In the late 1980s, groups of Clinical Nurse Specialists (CNSs) were meeting and hosting local and regional conferences in California, Indiana, and Ohio. At that time, the American Nurses Association (ANA) dissolved the CNS Council and established the Council of Nurses in Advanced Practice. The dissolution of the CNS Council concerned CNSs around the country because of the loss of a national voice to illustrate the contributions of the CNS role.
During the 1992 National CNS Conference at Indiana University, Brenda Lyon asked participants if they believed a national association was needed. The response was a resounding YES. Lyon along with other fellow CNSs including Jan Bingle, JoEllen Rust, Julie Painter, Rhonda Scott, Sue Davidson and Kathleen Vollman set to work to draft a constitution, bylaws and a framework for what is now the National Association of Clinical Nurse Specialists (NACNS). In the beginning, faculty and staff at the Indiana University School of Nursing supported the work to establish NACNS.
In 1994, at the National CNS Conference in Indianapolis, Lyon and the group presented a Constitution and Bylaws for the new organization. On that day, sixty-nine charter members joined. In 1995, Innovisions, an arm of the American Association of Critical Care Nurses (AACN), volunteered to provide management oversight for the new association and NACNS became a legal entity. On September 30, 1995, NACNS held its first official national meeting on the campus of Indiana University.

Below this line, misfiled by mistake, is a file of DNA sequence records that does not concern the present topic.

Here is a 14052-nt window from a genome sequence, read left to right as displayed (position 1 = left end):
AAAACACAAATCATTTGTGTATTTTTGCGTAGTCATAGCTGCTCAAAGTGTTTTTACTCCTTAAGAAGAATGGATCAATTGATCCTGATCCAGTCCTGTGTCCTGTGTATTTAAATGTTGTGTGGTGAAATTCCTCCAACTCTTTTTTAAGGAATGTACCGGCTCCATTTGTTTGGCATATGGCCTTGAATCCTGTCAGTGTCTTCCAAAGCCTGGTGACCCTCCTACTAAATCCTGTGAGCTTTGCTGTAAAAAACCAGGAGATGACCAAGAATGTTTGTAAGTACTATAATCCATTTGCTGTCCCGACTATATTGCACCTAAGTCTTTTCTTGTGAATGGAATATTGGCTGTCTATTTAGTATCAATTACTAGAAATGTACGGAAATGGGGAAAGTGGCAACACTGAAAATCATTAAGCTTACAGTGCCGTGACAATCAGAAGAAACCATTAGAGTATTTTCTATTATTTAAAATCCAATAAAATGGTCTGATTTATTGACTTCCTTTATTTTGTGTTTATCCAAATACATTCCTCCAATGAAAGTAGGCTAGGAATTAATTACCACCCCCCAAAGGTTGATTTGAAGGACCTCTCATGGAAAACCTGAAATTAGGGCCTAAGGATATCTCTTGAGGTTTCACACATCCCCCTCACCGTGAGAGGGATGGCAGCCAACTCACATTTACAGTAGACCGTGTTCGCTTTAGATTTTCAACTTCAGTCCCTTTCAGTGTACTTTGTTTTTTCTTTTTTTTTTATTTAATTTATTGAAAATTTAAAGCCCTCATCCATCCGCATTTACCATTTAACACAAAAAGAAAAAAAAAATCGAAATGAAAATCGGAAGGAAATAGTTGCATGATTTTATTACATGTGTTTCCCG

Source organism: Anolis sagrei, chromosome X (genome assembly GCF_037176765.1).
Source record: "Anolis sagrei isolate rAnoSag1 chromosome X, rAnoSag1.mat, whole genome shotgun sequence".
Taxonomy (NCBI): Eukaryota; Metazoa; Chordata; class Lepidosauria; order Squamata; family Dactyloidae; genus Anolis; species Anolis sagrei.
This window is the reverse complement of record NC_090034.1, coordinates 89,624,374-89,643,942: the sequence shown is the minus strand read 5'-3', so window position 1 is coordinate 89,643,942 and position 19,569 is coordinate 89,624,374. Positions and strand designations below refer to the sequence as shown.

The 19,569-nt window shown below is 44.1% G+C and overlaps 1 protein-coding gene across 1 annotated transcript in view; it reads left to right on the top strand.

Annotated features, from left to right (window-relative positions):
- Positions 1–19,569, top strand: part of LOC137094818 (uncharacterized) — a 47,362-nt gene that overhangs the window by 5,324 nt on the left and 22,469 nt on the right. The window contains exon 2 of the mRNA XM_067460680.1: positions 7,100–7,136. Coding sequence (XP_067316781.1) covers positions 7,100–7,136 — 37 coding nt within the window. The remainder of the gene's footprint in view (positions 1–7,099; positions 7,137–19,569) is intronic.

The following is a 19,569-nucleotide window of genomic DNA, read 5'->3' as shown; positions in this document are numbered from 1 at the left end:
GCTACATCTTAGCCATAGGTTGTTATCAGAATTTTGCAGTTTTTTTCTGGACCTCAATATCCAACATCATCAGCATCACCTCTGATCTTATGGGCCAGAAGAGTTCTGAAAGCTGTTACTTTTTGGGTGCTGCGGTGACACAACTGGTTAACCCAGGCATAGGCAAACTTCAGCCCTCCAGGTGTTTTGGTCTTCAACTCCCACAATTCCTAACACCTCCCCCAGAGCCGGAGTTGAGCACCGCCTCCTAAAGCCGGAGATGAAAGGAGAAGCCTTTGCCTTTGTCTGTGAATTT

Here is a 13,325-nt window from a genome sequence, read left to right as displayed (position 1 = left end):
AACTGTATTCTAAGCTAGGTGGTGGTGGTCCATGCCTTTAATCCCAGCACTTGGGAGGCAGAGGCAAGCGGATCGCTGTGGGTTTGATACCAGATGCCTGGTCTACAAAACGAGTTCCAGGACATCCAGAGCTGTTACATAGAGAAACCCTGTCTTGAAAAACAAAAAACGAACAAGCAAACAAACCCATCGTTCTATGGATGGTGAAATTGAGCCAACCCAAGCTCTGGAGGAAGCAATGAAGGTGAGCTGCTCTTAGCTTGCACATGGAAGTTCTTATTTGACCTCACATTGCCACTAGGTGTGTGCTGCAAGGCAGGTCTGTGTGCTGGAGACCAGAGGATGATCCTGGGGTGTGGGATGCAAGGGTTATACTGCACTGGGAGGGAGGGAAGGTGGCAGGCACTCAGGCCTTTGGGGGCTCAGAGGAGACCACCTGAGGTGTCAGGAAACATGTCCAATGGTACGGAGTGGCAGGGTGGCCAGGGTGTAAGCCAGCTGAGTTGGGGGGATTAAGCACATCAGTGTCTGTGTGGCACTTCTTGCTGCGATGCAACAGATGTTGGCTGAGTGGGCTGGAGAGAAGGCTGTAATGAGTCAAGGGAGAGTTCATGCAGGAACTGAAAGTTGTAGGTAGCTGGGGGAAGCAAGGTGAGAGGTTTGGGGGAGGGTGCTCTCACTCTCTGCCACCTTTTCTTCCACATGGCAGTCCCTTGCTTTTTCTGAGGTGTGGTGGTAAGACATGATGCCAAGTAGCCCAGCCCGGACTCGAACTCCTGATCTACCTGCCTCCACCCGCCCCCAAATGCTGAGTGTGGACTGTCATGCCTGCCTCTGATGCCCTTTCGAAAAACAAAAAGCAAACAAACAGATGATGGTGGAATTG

NACNS later convened a Statement Development Committee to develop the original NACNS Statement on Clinical Nurse Specialist Practice and Education. The Statement was published in 1998 and was the first national endeavor to articulate the competencies and outcomes of contemporary CNS practice and outline essential educational standards for preparing CNSs.
In the association’s first 18 months, membership grew from 67 to 530 members. In the years since, NACNS has increased its membership to more than 2,000 members, preserved a peer-reviewed journal, created numerous task forces to address the CNS role in crucial health care issues, generated policy papers, white papers, increased awareness among policy makers, other health professionals, and the public about the central role clinical nurse specialists play in ensuring evidence-based care that improves patient outcomes and reduces health care costs.